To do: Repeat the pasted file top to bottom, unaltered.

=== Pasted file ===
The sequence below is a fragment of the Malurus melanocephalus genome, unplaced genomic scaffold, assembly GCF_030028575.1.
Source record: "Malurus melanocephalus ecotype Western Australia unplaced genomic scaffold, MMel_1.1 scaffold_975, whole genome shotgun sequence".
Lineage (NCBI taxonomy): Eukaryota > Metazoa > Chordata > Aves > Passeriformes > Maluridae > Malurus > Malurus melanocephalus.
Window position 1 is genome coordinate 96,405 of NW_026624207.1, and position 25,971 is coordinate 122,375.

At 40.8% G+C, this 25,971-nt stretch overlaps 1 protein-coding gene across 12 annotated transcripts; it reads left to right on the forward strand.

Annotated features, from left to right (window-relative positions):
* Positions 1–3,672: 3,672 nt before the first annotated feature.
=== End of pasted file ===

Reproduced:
The sequence below is a fragment of the Malurus melanocephalus genome, unplaced genomic scaffold, assembly GCF_030028575.1.
Source record: "Malurus melanocephalus ecotype Western Australia unplaced genomic scaffold, MMel_1.1 scaffold_975, whole genome shotgun sequence".
Lineage (NCBI taxonomy): Eukaryota > Metazoa > Chordata > Aves > Passeriformes > Maluridae > Malurus > Malurus melanocephalus.
Window position 1 is genome coordinate 96,405 of NW_026624207.1, and position 25,971 is coordinate 122,375.

At 40.8% G+C, this 25,971-nt stretch overlaps 1 protein-coding gene across 12 annotated transcripts; it reads left to right on the forward strand.

Annotated features, from left to right (window-relative positions):
* Positions 1–3,672: 3,672 nt before the first annotated feature.